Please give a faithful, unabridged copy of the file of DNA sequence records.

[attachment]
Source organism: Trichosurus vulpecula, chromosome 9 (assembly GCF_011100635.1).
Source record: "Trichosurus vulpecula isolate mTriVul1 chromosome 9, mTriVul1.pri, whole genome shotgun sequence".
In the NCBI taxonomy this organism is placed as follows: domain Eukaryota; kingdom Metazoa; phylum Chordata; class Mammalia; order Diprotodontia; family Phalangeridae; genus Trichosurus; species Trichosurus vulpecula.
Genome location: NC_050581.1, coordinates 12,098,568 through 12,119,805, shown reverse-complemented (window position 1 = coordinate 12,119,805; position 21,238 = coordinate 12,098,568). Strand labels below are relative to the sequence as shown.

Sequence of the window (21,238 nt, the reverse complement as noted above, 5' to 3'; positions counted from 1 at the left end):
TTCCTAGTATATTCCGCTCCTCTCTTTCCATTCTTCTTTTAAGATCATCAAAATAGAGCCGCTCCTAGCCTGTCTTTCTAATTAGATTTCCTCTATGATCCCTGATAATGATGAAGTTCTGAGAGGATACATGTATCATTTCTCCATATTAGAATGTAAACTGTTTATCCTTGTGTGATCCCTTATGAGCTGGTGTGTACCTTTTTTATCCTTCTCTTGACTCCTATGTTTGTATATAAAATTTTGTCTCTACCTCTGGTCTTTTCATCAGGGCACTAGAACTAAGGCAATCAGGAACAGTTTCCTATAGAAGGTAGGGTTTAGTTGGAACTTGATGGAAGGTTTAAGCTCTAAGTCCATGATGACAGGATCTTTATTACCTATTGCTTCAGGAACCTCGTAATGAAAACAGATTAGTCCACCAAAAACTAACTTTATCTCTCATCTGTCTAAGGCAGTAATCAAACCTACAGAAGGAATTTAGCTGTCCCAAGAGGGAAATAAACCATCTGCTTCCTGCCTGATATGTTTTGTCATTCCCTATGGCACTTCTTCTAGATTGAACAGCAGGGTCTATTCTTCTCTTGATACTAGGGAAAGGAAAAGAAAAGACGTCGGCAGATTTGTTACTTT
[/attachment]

Source organism: Trichosurus vulpecula, chromosome 9 (assembly GCF_011100635.1).
Source record: "Trichosurus vulpecula isolate mTriVul1 chromosome 9, mTriVul1.pri, whole genome shotgun sequence".
In the NCBI taxonomy this organism is placed as follows: domain Eukaryota; kingdom Metazoa; phylum Chordata; class Mammalia; order Diprotodontia; family Phalangeridae; genus Trichosurus; species Trichosurus vulpecula.
Genome location: NC_050581.1, coordinates 12,098,568 through 12,119,805, shown reverse-complemented (window position 1 = coordinate 12,119,805; position 21,238 = coordinate 12,098,568). Strand labels below are relative to the sequence as shown.

Sequence of the window (21,238 nt, the reverse complement as noted above, 5' to 3'; positions counted from 1 at the left end):
TTCCTAGTATATTCCGCTCCTCTCTTTCCATTCTTCTTTTAAGATCATCAAAATAGAGCCGCTCCTAGCCTGTCTTTCTAATTAGATTTCCTCTATGATCCCTGATAATGATGAAGTTCTGAGAGGATACATGTATCATTTCTCCATATTAGAATGTAAACTGTTTATCCTTGTGTGATCCCTTATGAGCTGGTGTGTACCTTTTTTATCCTTCTCTTGACTCCTATGTTTGTATATAAAATTTTGTCTCTACCTCTGGTCTTTTCATCAGGGCACTAGAACTAAGGCAATCAGGAACAGTTTCCTATAGAAGGTAGGGTTTAGTTGGAACTTGATGGAAGGTTTAAGCTCTAAGTCCATGATGACAGGATCTTTATTACCTATTGCTTCAGGAACCTCGTAATGAAAACAGATTAGTCCACCAAAAACTAACTTTATCTCTCATCTGTCTAAGGCAGTAATCAAACCTACAGAAGGAATTTAGCTGTCCCAAGAGGGAAATAAACCATCTGCTTCCTGCCTGATATGTTTTGTCATTCCCTATGGCACTTCTTCTAGATTGAACAGCAGGGTCTATTCTTCTCTTGATACTAGGGAAAGGAAAAGAAAAGACGTCGGCAGATTTGTTACTTT